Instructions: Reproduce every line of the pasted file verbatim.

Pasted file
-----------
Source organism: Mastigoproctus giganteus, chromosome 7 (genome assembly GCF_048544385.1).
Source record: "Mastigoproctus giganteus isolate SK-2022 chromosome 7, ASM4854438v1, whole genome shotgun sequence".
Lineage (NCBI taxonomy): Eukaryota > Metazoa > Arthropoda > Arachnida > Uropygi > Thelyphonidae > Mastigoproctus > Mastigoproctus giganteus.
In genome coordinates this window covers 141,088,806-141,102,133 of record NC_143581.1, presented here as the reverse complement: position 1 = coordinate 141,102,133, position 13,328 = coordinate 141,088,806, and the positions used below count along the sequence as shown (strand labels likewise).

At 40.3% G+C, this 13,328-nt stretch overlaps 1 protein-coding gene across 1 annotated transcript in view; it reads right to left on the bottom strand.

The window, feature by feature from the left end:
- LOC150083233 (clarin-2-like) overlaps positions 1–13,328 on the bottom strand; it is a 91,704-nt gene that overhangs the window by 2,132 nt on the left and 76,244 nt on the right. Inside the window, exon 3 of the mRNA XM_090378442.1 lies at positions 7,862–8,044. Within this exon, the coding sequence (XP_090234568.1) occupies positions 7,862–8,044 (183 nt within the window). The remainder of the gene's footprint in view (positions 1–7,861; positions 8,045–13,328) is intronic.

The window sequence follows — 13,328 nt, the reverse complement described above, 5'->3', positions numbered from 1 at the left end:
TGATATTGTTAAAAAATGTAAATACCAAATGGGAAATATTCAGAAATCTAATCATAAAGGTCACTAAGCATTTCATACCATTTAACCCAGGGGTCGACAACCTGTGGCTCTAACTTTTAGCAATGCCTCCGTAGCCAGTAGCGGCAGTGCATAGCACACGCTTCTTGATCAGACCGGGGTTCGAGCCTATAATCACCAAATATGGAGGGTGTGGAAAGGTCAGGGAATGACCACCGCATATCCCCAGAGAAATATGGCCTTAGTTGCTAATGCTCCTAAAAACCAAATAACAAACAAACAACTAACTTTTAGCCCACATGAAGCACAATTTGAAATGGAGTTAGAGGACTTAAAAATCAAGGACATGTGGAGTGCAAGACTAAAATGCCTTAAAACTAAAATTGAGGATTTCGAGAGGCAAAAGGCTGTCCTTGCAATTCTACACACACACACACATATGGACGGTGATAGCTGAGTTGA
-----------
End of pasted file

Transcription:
Source organism: Mastigoproctus giganteus, chromosome 7 (genome assembly GCF_048544385.1).
Source record: "Mastigoproctus giganteus isolate SK-2022 chromosome 7, ASM4854438v1, whole genome shotgun sequence".
Lineage (NCBI taxonomy): Eukaryota > Metazoa > Arthropoda > Arachnida > Uropygi > Thelyphonidae > Mastigoproctus > Mastigoproctus giganteus.
In genome coordinates this window covers 141,088,806-141,102,133 of record NC_143581.1, presented here as the reverse complement: position 1 = coordinate 141,102,133, position 13,328 = coordinate 141,088,806, and the positions used below count along the sequence as shown (strand labels likewise).

At 40.3% G+C, this 13,328-nt stretch overlaps 1 protein-coding gene across 1 annotated transcript in view; it reads right to left on the bottom strand.

The window, feature by feature from the left end:
- LOC150083233 (clarin-2-like) overlaps positions 1–13,328 on the bottom strand; it is a 91,704-nt gene that overhangs the window by 2,132 nt on the left and 76,244 nt on the right. Inside the window, exon 3 of the mRNA XM_090378442.1 lies at positions 7,862–8,044. Within this exon, the coding sequence (XP_090234568.1) occupies positions 7,862–8,044 (183 nt within the window). The remainder of the gene's footprint in view (positions 1–7,861; positions 8,045–13,328) is intronic.

The window sequence follows — 13,328 nt, the reverse complement described above, 5'->3', positions numbered from 1 at the left end:
TGATATTGTTAAAAAATGTAAATACCAAATGGGAAATATTCAGAAATCTAATCATAAAGGTCACTAAGCATTTCATACCATTTAACCCAGGGGTCGACAACCTGTGGCTCTAACTTTTAGCAATGCCTCCGTAGCCAGTAGCGGCAGTGCATAGCACACGCTTCTTGATCAGACCGGGGTTCGAGCCTATAATCACCAAATATGGAGGGTGTGGAAAGGTCAGGGAATGACCACCGCATATCCCCAGAGAAATATGGCCTTAGTTGCTAATGCTCCTAAAAACCAAATAACAAACAAACAACTAACTTTTAGCCCACATGAAGCACAATTTGAAATGGAGTTAGAGGACTTAAAAATCAAGGACATGTGGAGTGCAAGACTAAAATGCCTTAAAACTAAAATTGAGGATTTCGAGAGGCAAAAGGCTGTCCTTGCAATTCTACACACACACACACATATGGACGGTGATAGCTGAGTTGA